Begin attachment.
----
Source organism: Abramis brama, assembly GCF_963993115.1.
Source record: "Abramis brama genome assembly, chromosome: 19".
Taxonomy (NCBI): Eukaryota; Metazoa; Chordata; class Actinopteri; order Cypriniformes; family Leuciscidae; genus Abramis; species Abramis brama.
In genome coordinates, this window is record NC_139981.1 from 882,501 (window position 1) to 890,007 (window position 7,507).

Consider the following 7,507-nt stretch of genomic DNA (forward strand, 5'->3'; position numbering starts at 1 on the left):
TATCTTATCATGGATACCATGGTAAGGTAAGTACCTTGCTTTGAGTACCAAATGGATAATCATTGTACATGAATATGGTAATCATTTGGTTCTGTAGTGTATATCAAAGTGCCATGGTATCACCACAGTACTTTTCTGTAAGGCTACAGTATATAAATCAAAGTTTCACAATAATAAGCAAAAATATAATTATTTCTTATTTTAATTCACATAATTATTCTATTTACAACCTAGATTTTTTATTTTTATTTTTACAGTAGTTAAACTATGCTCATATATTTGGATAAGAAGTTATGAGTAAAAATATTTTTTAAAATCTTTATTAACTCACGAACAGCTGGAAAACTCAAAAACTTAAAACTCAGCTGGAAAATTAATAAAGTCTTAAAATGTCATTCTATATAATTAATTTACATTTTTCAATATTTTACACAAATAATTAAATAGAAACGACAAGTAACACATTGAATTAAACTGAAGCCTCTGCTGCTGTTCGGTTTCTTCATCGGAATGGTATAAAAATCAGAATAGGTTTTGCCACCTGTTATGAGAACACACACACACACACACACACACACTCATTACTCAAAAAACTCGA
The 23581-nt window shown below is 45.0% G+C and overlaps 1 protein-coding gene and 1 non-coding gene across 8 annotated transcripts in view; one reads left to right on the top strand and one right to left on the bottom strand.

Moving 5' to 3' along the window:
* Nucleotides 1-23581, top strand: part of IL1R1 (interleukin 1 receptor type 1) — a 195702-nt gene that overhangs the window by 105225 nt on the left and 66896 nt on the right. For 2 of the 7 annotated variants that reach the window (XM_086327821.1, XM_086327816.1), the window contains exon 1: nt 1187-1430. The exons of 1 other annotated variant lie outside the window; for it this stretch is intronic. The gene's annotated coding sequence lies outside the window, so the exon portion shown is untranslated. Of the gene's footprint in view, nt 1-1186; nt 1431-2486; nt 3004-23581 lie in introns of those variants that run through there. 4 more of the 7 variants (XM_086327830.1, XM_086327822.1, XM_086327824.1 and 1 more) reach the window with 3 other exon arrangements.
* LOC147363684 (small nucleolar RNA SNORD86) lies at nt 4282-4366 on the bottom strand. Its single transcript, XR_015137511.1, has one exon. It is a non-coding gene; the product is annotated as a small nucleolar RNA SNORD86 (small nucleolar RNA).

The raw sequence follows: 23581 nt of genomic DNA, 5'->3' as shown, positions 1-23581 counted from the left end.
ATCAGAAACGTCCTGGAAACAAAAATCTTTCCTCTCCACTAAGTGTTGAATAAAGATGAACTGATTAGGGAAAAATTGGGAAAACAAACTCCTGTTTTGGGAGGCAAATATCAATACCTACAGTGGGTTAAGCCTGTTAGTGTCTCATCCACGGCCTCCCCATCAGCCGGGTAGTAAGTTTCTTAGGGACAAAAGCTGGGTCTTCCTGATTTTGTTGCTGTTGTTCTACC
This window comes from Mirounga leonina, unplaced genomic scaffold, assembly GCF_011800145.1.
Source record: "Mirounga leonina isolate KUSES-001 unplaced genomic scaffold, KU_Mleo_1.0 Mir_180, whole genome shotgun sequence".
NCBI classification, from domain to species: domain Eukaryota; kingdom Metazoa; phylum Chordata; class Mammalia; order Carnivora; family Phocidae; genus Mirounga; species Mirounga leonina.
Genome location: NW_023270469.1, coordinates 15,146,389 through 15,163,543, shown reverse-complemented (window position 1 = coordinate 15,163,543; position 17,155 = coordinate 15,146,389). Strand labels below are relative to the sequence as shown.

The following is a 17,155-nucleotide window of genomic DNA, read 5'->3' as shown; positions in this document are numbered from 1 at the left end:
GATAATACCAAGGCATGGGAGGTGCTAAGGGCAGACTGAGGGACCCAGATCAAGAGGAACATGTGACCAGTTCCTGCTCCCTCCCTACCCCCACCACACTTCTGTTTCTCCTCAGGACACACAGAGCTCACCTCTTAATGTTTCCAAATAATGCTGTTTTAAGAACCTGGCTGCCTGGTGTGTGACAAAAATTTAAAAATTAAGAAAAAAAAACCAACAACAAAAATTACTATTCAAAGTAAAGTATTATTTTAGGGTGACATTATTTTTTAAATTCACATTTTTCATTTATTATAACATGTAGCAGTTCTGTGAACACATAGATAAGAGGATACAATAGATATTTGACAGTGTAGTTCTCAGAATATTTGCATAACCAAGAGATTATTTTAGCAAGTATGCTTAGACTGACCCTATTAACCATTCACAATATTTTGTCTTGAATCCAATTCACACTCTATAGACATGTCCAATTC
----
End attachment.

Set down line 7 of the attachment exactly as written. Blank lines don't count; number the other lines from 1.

The 23581-nt window shown below is 45.0% G+C and overlaps 1 protein-coding gene and 1 non-coding gene across 8 annotated transcripts in view; one reads left to right on the top strand and one right to left on the bottom strand.